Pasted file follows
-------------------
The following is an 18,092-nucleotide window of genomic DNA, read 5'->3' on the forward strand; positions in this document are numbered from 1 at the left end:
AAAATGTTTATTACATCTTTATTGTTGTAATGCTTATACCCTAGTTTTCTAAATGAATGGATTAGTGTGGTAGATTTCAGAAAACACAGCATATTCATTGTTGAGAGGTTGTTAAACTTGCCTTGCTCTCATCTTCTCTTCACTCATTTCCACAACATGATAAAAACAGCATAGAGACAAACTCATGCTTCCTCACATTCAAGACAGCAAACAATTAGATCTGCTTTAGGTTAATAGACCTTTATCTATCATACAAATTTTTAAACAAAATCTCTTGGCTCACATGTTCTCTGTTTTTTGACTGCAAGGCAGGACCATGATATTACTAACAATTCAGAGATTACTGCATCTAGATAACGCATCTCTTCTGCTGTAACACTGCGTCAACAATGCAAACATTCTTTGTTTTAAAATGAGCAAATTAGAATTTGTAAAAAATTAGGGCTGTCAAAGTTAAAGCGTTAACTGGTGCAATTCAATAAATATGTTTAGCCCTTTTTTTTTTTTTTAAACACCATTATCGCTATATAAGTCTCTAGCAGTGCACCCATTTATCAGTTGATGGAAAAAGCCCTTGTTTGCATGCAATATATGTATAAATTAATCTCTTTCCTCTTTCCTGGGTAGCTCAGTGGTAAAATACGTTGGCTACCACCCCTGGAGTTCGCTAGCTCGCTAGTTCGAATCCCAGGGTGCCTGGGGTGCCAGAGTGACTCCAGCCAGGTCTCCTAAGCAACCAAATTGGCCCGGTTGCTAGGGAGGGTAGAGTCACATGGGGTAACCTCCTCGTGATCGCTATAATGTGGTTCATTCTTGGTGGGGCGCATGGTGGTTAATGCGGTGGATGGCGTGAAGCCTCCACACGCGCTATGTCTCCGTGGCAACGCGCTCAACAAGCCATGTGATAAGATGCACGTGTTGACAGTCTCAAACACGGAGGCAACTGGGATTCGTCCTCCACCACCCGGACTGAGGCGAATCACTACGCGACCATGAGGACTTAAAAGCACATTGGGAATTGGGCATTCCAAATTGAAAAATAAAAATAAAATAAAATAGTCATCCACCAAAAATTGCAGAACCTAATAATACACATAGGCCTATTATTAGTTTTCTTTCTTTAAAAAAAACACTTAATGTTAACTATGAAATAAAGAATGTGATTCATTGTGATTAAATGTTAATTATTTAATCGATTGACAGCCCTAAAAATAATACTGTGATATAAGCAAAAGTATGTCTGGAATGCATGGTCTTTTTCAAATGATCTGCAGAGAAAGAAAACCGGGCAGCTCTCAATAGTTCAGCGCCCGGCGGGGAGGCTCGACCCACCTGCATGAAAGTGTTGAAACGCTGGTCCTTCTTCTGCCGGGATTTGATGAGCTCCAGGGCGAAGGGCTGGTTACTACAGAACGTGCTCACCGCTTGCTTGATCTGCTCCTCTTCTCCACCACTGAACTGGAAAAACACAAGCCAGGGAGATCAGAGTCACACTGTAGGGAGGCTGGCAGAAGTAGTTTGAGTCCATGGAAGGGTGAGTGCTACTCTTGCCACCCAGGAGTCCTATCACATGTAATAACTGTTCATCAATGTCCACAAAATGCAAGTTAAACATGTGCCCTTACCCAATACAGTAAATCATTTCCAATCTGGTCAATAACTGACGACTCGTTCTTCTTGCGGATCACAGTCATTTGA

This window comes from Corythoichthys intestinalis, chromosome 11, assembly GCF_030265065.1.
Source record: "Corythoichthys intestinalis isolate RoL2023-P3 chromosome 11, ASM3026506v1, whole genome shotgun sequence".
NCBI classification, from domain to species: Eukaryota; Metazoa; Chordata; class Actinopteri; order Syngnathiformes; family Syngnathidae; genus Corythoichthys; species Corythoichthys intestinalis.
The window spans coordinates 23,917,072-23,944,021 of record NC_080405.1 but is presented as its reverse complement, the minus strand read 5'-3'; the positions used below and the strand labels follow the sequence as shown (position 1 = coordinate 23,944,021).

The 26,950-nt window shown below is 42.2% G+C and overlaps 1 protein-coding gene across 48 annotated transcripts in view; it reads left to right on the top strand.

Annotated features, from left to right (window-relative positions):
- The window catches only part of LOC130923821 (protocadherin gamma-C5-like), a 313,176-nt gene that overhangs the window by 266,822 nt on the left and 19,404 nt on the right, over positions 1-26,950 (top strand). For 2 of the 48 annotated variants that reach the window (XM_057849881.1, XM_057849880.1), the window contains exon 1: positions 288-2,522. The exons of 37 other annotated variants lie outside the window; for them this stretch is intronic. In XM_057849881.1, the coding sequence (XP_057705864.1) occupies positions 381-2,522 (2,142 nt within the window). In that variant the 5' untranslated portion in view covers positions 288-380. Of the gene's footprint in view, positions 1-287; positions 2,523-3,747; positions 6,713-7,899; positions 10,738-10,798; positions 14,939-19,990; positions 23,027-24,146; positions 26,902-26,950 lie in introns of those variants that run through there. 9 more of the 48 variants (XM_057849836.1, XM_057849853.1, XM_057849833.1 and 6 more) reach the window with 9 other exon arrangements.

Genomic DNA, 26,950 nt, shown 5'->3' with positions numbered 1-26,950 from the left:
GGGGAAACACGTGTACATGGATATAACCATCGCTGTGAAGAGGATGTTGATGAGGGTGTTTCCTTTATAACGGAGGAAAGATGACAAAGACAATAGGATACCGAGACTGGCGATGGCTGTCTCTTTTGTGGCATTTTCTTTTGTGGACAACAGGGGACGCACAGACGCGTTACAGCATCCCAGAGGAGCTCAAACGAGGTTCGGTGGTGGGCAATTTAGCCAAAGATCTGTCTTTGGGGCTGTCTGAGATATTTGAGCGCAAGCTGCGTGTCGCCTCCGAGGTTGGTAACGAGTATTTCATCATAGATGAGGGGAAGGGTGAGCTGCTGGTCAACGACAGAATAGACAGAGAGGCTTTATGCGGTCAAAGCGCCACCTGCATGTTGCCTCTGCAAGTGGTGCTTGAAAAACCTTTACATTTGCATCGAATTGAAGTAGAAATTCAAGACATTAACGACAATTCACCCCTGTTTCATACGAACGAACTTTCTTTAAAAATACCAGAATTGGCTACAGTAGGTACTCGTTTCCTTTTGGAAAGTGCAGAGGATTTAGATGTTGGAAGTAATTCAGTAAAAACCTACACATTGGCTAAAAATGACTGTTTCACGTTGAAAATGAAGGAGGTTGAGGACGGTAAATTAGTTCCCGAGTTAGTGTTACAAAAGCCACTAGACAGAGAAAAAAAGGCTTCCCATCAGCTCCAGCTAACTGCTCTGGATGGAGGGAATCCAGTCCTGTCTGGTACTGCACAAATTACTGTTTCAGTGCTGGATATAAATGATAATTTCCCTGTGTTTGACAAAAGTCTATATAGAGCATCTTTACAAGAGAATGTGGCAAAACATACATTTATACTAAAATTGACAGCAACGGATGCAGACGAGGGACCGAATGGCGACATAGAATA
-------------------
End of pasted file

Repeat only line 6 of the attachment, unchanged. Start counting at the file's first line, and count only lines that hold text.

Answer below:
The window spans coordinates 23,917,072-23,944,021 of record NC_080405.1 but is presented as its reverse complement, the minus strand read 5'-3'; the positions used below and the strand labels follow the sequence as shown (position 1 = coordinate 23,944,021).